click to enlargeMunich Underwriting & Credit Cycle

Is AIG overvalued or undervalued at $52?

Following on from my initial post on AIG and before AIG’s Q3 results due on Halloween, I spent some time digging into the main drivers of the new AIG’s performance. In the interests of full disclosure, I do not currently own, nor have I in the past owned, stock in AIG.

AIG’s valuation has improved recently breaking through $50 in September before briefly retreating and again breaking above $52 currently as we run-up to the Q3 results, as can be seen in the latest price to book multiple graph below.

click to enlargeAIG stock price to book values 2009 to October 2013In the new AIG, there are 3 main business drivers – P&C, life & retirement, and a hodgepodge under the title of other (made up of the mortgage business, global capital markets (GCM), and the direct investment book (DIB), legal reserves, interest and corporate expenses).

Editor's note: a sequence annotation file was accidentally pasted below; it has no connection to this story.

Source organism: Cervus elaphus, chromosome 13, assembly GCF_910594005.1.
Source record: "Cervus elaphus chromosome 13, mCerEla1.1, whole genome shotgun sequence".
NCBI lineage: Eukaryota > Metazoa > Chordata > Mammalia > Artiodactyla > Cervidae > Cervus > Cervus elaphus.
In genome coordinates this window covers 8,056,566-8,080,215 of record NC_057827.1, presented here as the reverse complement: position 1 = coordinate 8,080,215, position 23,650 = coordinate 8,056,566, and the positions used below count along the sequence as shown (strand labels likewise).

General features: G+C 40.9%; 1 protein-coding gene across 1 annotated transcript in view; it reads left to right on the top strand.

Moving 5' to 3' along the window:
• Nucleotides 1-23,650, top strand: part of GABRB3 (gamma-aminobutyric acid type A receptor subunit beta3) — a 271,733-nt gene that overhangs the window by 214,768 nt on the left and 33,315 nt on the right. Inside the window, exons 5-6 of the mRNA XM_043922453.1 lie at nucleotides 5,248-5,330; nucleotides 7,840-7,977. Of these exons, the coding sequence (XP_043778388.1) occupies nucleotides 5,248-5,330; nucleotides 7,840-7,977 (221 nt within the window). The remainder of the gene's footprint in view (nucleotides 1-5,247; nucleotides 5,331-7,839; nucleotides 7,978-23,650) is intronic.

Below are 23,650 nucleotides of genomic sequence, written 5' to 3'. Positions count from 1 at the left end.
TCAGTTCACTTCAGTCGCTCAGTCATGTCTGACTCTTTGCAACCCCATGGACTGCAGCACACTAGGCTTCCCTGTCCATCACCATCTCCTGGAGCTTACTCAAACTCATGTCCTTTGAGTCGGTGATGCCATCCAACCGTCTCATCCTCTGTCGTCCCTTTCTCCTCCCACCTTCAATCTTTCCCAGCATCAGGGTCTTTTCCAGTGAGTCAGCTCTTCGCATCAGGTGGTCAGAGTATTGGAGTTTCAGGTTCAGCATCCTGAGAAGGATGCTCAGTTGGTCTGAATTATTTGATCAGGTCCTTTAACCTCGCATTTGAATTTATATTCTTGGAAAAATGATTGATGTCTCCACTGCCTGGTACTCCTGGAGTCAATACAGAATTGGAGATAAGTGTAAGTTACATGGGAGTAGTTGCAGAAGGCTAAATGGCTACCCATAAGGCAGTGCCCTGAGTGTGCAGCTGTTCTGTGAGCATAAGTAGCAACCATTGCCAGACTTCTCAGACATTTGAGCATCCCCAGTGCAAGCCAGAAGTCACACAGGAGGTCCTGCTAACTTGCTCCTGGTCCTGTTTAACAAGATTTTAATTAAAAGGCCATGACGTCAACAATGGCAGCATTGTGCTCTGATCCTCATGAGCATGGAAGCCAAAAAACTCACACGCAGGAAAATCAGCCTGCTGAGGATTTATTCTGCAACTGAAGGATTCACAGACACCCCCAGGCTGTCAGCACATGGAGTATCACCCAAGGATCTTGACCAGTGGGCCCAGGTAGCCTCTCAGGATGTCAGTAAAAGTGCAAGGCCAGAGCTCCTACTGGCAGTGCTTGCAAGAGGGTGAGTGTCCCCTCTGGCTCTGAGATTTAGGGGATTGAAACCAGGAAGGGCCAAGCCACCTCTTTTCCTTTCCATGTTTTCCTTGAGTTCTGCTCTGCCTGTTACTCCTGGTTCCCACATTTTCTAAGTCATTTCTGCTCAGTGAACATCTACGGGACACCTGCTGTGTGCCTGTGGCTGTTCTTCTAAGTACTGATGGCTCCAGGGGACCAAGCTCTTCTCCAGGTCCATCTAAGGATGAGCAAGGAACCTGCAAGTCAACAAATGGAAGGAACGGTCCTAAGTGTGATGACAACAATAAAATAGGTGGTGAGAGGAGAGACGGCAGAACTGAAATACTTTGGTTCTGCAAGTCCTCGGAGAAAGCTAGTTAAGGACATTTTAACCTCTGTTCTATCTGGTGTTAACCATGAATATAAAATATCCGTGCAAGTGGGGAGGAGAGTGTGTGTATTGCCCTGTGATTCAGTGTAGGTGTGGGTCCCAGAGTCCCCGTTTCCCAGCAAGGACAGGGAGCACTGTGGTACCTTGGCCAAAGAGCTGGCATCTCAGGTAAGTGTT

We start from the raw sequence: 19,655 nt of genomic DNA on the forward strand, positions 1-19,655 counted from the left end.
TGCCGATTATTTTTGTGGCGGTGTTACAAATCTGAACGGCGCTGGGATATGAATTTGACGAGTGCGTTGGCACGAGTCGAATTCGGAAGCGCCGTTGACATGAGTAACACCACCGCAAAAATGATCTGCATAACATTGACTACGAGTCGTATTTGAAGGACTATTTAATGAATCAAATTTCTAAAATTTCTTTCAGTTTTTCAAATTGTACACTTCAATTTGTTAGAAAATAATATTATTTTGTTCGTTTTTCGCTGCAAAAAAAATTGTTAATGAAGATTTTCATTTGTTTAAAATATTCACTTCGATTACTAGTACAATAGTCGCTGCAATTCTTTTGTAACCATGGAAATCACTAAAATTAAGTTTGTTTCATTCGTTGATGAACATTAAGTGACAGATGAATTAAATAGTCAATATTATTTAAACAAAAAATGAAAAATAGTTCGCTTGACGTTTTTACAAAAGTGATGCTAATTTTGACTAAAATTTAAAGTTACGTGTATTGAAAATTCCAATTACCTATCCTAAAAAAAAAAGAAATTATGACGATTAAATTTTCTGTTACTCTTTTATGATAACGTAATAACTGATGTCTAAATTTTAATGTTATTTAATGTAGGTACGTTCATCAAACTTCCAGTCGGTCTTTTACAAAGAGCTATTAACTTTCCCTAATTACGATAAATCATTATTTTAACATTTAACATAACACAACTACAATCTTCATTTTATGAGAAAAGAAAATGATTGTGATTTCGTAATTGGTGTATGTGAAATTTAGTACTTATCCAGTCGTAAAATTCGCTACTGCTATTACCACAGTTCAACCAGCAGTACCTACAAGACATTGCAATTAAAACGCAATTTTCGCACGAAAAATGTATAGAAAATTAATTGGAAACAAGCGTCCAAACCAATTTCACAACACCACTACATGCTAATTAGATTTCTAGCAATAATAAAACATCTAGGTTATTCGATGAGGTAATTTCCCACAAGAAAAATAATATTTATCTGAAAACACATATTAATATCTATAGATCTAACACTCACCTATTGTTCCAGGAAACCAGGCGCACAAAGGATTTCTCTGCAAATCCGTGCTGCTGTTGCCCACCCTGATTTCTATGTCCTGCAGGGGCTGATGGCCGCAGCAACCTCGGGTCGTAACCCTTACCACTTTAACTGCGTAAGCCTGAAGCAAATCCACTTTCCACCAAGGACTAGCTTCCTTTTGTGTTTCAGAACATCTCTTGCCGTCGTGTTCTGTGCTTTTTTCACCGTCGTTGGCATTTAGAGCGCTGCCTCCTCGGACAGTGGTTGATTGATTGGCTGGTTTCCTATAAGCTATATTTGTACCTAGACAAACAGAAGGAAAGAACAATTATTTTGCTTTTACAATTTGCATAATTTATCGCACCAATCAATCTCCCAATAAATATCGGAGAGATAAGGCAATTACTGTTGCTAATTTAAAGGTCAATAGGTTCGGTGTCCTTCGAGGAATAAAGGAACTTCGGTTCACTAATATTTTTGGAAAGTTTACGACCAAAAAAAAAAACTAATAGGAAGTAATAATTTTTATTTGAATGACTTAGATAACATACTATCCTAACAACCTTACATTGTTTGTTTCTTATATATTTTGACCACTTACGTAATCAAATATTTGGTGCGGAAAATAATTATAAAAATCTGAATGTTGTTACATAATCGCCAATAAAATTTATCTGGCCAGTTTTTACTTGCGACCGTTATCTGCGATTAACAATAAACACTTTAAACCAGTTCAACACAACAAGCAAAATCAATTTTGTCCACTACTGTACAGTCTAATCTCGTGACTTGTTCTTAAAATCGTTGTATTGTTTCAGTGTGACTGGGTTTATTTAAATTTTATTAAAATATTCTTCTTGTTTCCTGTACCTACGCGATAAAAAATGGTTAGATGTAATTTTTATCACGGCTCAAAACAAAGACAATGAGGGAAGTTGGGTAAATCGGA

Their Q2 presentation showed that capital is approximately 50%, 40% and 10% split against the businesses in P&C, life & retirement, and the other section, as per the graph below. Clearly, the P&C division has not contributed to operating income in proportion to its capital base in recent years.

click to enlargeAIG Equity BreakdownThe 2012 employee count of 63,000 is split 45,000 in the P&C division (with 30,000 in international), 12,000 in the life & retirement division and 6,000 in the other business units.

P&C Division

Over the past 5 years, AIG has shifted their business mix away from an US commercial focus to a more balanced commercial & consumer (60:40) and US & international (60:40) mix, as per the graph below.